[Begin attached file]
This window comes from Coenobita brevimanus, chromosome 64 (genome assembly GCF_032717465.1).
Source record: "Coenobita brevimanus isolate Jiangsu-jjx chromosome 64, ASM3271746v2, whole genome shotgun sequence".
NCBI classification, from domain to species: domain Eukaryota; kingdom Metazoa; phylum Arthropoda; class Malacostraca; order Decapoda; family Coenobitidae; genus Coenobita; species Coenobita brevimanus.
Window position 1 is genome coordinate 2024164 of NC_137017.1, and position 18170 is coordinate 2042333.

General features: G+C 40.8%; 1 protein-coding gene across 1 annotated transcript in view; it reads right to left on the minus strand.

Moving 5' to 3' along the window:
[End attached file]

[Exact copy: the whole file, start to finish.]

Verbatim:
This window comes from Coenobita brevimanus, chromosome 64 (genome assembly GCF_032717465.1).
Source record: "Coenobita brevimanus isolate Jiangsu-jjx chromosome 64, ASM3271746v2, whole genome shotgun sequence".
NCBI classification, from domain to species: domain Eukaryota; kingdom Metazoa; phylum Arthropoda; class Malacostraca; order Decapoda; family Coenobitidae; genus Coenobita; species Coenobita brevimanus.
Window position 1 is genome coordinate 2024164 of NC_137017.1, and position 18170 is coordinate 2042333.

General features: G+C 40.8%; 1 protein-coding gene across 1 annotated transcript in view; it reads right to left on the minus strand.

Moving 5' to 3' along the window: